Blue Heelers are known for being able to live off a very limited diet. However, you should always feed your dog high-quality dog food and you should feed them the correct amount based on their size, weight and activity level. For a Blue Heeler, this is around three cups of food a day, although you should always check the back of the food packet to see the exact measurements.
The food you feed your Heeler should also be tailored for active dogs, because they have a lot of energy. This also means that they have high protein dietary requirements and no less than 20% of their diet should be meat. For this reason, many pet owners may choose to feed their dog a raw diet.
You can check your dog is overweight by looking at and feeling their bodies. At the correct weight you shouldn’t be able to see a waist and you should be able to feel but not see their ribs without pressing too hard.
Best Dog Food For The Blue HeelerBUY ON AMAZON
We recommend the Extreme Athlete dog food from Diamond Naturals for your Australian Cattle Dog. Formulated for very active dogs such as the Blue Heeler, this food will ensure your pup gets all the nutrients they need. Included in the recipe is high-quality chicken that provides an excellent source of protein for strong and lean muscles.
There are also vitamins, minerals, fruits, vegetables and superfoods included in this formula, all of which are easily digestible. Even better, this food contains K9 Strain Probiotics which is bacteria that supports their immune systems and helps your dog maintain an active lifestyle.
We have mentioned above that Blue Heelers are very active dogs and have high exercise needs. Because they are working dogs, they do not do well when they are feeling bored. If they are bored, they can display signs of aggressive or destructive behavior, so they will love it if they can run free or be given a purpose.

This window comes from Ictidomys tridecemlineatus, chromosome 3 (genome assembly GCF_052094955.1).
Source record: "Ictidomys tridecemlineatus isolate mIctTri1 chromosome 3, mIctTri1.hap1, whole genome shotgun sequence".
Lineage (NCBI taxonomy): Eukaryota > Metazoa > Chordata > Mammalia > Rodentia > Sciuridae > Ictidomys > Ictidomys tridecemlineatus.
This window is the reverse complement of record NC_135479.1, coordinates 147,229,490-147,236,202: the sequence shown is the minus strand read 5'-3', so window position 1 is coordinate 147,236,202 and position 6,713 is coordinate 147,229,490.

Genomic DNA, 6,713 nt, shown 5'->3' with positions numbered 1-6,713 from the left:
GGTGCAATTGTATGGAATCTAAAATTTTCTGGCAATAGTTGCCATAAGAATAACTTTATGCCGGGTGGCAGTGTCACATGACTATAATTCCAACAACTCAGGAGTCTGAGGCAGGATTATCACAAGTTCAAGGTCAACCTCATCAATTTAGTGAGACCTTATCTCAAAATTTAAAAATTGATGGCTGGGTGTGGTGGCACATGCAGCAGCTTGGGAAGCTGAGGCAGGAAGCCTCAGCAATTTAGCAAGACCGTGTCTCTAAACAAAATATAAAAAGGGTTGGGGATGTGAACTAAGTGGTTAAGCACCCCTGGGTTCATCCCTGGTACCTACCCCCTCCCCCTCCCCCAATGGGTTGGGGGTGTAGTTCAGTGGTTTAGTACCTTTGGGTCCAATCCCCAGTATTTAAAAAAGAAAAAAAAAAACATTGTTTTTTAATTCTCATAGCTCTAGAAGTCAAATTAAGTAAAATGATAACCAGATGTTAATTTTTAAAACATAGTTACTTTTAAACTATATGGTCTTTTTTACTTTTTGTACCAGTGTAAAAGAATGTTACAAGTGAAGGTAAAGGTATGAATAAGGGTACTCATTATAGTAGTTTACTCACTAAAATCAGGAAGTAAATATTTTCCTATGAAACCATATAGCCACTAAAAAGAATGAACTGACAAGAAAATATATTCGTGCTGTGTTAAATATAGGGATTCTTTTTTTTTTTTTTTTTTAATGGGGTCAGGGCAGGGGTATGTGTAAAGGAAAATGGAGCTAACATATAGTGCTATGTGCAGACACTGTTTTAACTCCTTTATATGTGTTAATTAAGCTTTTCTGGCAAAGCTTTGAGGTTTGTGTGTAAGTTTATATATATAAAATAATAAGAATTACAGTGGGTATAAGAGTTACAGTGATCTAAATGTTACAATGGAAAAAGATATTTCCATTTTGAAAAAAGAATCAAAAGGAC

Blue Heelers need about 60 to 90 minutes of exercise a day, preferably split into two walks. If you want to fulfil your dog’s needs of being given a purpose, even something as simple and training and teaching them tricks will work. You can teach them to pick up toys or clothing, too, and they will love working for you!
This breed of dog loves to walk, hike and swim. They will do best with people who are outside a lot and exercising, and don’t want to be cooped up at home.
Blue Heelers love people and do well in a family environment, but because of their high energy needs they may do better with more experienced dog handlers and might not be the best first pet. You will need to make make sure is that they are getting enough exercise everyday, so they will benefit from a family that likes to go out hiking or jogging. This means that they will definitely benefit from having a large yard or area to run around in, too.
The Australian Cattle Dog can be protective of their family and be wary of strangers. However, if they are socialized properly then this shouldn’t be an issue. While Blue Heelers get on well with both adults and children, they can exhibit herding behavior around very small children because of their herding instincts. They are best kept with children over the age of 10, although if you have younger children, socializing with your Blue Heeler may help.
Australian Cattle Dogs also shouldn’t be kept with other dogs or animals because they will show herding behavior towards these animals too and have been known to chase them. That being said, with the right training, they can grow up happily around other animals — it will just take patience and perseverance from you.
Because Blue Heeler dogs love to work and feel needed, they are very easy to train. They are also intelligent and pick up of things very easily. Just like all dogs, they will benefit from positive reinforcement training which includes both verbal rewards and treats. Training can help to stop unwanted behaviors that your Blue Heeler may show when you have to leave the house, as well as helping to stop herding behavior.